I’ll start by saying, no one likes the feeling of being left out. I remember sitting at my work desk and instant messaging with a co-worker to ask why I’d been left out of happy hour the night before. “Truthfully, you always say no,” he typed out. “So I just assumed you wouldn’t be able to make it.” I sat there a bit stunned. He wasn’t wrong. I did have a habit of constantly saying no to social engagements if they were either a) going to cost more than I wanted to spend or b) conflicted with a money-earning opportunity. Thursdays were a common babysitting night for me, which meant I picked earning $80 to $100 over going to drinks and probably spending $30. In that moment though, I didn’t regret my decision. My priorities to bolster my savings, stay out of debt, and survive in New York City on a paltry salary aligned with why I said no.
Sometimes it’s critical you learn how to harness the power of no, even if it feels a bit awkward at first.
When it’s a budget buster…
Granted, 30 dollars spent at happy hour wouldn’t have exactly been a major budget buster – but a consistent practice of mindless spending on social engagements would’ve been rough for my early career salary. There have been times in my life I’ve had to say N.O. to invites because of their budget busting nature (here’s looking at you 5-day bachelorette party trip to New Orleans).
Occasionally you may be able to negotiate with friends, co-workers, or family to pick a more budget friendly option – but other times, just hit the decline button.
When your life feels out of sync with your friends…
One of the struggles about post-college life is when your friends’ careers and life choices begin to drastically deviate from your own. You might be working a job that nets you $45,000 while your friend is closing in on six-figures. You might not have entered the phase of marriage and kids while your friends are all starting to couple up and pop out babies.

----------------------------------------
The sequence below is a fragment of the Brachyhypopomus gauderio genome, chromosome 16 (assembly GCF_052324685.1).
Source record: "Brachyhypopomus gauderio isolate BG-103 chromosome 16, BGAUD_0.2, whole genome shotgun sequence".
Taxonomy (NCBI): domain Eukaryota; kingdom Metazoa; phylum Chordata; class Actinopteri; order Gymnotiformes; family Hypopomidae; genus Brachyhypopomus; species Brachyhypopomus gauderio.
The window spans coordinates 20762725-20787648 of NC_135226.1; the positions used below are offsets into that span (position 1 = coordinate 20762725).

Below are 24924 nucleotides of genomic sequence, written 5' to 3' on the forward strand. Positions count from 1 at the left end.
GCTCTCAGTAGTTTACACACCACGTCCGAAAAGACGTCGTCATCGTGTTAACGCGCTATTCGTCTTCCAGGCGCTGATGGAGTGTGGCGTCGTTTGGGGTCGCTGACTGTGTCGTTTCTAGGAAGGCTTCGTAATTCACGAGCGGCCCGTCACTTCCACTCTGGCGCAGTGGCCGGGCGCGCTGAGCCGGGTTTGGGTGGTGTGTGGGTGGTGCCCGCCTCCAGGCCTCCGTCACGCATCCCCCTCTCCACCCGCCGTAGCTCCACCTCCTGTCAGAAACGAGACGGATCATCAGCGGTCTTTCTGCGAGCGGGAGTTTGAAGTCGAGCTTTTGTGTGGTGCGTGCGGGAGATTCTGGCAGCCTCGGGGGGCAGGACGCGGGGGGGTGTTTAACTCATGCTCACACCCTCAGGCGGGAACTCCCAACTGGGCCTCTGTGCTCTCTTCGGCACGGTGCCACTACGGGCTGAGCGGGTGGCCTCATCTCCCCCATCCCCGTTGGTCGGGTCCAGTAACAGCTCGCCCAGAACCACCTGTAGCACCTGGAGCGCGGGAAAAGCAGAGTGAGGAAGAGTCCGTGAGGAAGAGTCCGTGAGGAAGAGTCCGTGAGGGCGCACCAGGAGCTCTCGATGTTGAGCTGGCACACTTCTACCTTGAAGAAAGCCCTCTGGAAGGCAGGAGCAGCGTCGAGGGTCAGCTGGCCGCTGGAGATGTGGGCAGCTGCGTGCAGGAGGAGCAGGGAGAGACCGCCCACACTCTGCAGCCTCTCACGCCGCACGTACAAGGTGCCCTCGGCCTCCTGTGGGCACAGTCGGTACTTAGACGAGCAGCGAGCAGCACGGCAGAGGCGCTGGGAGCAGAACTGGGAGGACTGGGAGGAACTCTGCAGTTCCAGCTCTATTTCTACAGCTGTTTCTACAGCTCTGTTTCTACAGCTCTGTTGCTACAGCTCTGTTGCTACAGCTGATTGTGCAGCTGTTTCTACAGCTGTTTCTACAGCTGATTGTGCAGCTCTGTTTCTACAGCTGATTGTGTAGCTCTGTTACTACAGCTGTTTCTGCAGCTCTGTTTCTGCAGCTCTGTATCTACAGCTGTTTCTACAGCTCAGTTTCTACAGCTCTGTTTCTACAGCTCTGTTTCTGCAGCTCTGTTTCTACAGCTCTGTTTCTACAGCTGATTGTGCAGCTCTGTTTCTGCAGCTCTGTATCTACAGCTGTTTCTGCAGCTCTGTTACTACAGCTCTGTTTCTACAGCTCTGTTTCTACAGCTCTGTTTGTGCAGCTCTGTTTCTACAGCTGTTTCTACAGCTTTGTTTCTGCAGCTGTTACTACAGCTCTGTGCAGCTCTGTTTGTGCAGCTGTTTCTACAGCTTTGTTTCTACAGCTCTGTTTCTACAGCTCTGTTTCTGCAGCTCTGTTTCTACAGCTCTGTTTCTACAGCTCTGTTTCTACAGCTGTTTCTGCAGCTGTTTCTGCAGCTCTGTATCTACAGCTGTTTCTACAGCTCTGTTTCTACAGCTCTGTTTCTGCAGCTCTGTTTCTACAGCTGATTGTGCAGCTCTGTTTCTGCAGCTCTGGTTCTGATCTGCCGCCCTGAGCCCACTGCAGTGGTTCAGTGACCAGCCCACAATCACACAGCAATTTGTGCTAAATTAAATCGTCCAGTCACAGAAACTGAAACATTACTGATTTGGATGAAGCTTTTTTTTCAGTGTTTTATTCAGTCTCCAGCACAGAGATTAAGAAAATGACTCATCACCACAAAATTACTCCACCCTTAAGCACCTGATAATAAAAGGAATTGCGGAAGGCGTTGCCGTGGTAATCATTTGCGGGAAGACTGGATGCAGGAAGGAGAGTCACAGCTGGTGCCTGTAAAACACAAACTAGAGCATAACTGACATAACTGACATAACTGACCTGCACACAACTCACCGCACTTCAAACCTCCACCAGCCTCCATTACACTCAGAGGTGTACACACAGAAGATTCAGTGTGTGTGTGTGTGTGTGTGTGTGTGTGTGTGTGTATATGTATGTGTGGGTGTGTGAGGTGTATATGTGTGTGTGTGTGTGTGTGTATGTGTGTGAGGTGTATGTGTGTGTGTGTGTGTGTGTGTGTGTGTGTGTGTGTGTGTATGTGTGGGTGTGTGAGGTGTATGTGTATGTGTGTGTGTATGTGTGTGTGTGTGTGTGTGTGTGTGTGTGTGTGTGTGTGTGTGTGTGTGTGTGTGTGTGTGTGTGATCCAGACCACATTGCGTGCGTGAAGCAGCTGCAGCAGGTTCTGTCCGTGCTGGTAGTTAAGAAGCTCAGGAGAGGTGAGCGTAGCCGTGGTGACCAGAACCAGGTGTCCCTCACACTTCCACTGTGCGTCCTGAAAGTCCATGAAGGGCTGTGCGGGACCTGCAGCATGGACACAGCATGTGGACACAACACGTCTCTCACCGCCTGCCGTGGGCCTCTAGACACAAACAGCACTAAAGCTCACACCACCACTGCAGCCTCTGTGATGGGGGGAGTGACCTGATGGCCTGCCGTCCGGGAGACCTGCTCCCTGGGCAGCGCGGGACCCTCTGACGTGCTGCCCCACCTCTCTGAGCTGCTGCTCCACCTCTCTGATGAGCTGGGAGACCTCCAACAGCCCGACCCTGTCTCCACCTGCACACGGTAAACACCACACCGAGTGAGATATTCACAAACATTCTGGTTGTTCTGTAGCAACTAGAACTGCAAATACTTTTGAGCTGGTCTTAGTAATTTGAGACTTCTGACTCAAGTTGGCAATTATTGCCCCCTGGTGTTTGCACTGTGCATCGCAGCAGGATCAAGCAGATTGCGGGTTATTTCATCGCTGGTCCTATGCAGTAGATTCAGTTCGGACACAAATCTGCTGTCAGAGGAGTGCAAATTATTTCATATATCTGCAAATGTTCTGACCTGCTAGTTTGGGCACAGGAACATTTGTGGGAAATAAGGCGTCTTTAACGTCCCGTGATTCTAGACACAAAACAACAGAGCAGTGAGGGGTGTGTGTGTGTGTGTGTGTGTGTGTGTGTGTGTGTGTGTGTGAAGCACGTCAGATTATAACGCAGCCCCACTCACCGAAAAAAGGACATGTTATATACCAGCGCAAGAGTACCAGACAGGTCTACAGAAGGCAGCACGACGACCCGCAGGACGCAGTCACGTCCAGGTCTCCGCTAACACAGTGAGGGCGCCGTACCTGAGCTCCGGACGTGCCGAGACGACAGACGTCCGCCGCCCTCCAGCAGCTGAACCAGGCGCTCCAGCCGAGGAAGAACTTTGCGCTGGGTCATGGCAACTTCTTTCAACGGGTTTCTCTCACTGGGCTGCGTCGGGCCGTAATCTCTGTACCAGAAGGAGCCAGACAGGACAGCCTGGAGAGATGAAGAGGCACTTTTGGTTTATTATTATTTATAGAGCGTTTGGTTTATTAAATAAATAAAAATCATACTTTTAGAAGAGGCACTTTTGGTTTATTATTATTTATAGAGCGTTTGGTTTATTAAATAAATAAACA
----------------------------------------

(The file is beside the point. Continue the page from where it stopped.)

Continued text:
These differences in life paths can easily cause struggles with your budgets. Your friends earning the big bucks may want to partake in more lavish activities that you just can’t afford. Maybe your friends offer to cover you once or twice, but eventually that gets old for everyone involved. Your friends with kids suddenly not only have less wiggle room in their budgets, but much less free time.
Now, I’m certainly not saying you should stop investing both emotionally and financially in your friendships simply because your lives are currently on different tracks. However, you must learn that you can’t always keep up with your friends who out earn you and you can’t always be the one paying and taking vacation time to go to visit your friends, even though they have a kid now.
Be honest with your friends. Tell the ones with the big salaries that you can’t always afford the same lifestyle, but you still want to spend time with them in a more budget-friendly manner. Be empathic that your friends starting families may not be able to travel so easily to visit you, but you’ll make more regularly scheduled FaceTime calls and pick dates for trips way in advance to so you can both save up.